- Principal Investigator: Dr. Linlin Ma, Griffith University
- Co-Principal Investigators: Dr. Ernst Wolvetang, The University of Queensland
Linlin Ma and her collaborators have identified a mutation in the KCNJ15 gene that is present in multiple generations of an Australian family with Parkinson’s but is not present in a large cohort of healthy controls. KCNJ15 knockout mice created by another group many years ago showed some motor phenotypes, but unfortunately this mouse line was not preserved. Preliminary data shows that the KCNJ15 mutation from the Australian family is a loss-of-function mutation. With this funding, the Ma group will continue to create iPSC lines from this family, along with gene-corrected controls. They will convert these iPSCs into dopaminergic neurons in vitro in order to assess what effect this mutation has on neurons. In parallel, they will also characterize a KCNJ15 knockout mouse model for motor phenotypes, pathology, and inflammation. KCNJ15 belongs to a group of biological targets that are very druggable, so successful results from this project could suggest a new target for Parkinson’s, along with readily available tools to develop and test therapeutics.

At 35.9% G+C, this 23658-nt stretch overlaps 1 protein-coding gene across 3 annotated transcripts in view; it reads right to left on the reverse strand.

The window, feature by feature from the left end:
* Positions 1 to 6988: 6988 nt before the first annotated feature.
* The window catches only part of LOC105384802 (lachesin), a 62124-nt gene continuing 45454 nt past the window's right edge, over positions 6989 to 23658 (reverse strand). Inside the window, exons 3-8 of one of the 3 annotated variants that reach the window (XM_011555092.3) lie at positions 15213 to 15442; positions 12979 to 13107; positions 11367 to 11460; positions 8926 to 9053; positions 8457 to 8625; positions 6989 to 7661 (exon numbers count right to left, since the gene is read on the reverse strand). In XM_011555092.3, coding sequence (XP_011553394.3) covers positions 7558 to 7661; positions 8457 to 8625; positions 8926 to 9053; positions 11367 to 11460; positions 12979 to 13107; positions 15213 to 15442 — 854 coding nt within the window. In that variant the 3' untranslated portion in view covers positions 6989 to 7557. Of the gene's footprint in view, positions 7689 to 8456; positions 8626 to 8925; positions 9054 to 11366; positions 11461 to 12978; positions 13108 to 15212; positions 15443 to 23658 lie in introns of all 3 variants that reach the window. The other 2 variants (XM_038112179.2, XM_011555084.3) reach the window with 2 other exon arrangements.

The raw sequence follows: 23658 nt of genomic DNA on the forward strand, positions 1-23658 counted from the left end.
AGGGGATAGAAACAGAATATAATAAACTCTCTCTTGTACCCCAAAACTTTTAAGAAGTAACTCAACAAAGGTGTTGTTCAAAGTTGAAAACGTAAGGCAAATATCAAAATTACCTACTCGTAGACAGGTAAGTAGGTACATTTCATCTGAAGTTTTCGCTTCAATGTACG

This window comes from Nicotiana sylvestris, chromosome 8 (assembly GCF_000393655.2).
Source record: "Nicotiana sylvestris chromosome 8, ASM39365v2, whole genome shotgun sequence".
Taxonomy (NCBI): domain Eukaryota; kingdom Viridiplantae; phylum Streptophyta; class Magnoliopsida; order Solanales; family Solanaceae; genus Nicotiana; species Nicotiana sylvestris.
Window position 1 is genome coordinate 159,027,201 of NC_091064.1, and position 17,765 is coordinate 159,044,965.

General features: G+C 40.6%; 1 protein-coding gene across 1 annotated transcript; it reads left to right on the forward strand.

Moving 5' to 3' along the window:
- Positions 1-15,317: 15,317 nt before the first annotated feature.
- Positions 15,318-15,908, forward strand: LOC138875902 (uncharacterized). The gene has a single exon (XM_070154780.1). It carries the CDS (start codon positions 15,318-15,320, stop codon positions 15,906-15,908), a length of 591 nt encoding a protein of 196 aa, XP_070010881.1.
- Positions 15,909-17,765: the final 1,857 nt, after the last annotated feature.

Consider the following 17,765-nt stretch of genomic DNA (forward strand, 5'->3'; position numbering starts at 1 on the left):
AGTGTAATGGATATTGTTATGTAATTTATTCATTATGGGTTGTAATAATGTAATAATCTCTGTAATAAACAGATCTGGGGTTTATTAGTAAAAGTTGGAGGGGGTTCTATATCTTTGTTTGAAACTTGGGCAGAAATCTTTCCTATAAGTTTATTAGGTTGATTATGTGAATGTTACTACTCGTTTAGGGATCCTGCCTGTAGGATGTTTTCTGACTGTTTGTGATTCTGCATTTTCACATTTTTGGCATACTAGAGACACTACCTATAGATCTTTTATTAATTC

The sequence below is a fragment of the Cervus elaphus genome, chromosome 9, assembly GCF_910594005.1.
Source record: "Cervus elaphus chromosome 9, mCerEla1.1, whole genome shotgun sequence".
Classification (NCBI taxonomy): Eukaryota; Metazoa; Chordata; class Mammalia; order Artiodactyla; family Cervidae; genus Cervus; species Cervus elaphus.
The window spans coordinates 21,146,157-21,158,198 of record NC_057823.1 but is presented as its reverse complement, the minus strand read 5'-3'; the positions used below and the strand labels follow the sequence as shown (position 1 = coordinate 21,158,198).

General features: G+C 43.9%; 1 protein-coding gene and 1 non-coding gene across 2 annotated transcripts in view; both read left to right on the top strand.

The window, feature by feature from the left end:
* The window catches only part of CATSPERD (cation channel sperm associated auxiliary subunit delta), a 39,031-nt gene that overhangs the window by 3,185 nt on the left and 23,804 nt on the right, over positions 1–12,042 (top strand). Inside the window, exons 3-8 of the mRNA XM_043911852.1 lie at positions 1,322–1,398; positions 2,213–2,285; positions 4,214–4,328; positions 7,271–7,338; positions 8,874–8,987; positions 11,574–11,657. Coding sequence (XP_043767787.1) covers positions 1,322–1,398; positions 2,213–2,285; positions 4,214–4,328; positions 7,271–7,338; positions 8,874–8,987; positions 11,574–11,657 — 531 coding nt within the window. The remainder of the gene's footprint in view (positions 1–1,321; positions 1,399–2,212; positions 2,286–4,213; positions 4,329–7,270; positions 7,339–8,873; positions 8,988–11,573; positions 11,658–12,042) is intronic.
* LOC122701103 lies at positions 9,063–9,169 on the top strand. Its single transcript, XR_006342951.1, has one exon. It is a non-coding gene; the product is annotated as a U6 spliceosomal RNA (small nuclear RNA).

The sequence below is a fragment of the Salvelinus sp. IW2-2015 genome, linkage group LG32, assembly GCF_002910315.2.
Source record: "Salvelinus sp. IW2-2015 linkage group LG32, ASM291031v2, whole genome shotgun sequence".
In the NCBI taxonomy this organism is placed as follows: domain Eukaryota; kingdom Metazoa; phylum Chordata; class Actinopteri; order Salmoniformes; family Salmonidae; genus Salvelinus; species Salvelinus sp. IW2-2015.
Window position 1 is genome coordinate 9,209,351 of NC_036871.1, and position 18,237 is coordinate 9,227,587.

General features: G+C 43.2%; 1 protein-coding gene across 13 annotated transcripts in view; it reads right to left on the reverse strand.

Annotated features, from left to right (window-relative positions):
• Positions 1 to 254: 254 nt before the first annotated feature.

About Dr Linlin Ma
I am a molecular biologist and physiologist in the ion channel research field. Ion channels are a group of pore-forming membrane proteins that facilitate and control the diffusion of ions across biological membranes. They underlie a wide variety of biological processes, varying from neurological excitability to T-cell activation and insulin secretion. Accordingly, the malfunction of different ion channels could lead to a variety of diseases such as epilepsy, cystic fibrosis, pain, etc. My major research interest is to understand the gating properties and functional features of interested ion channels in related pathological settings. Using methods in molecular biology, electrophysiology (patch clamp), cell biology and protein biochemistry, my lab mainly focuses on elucidating the pathological roles of potassium channels and calcium channels in neurological diseases, such as Parkinson’s disease, and identifying new channel modifiers from natural resources.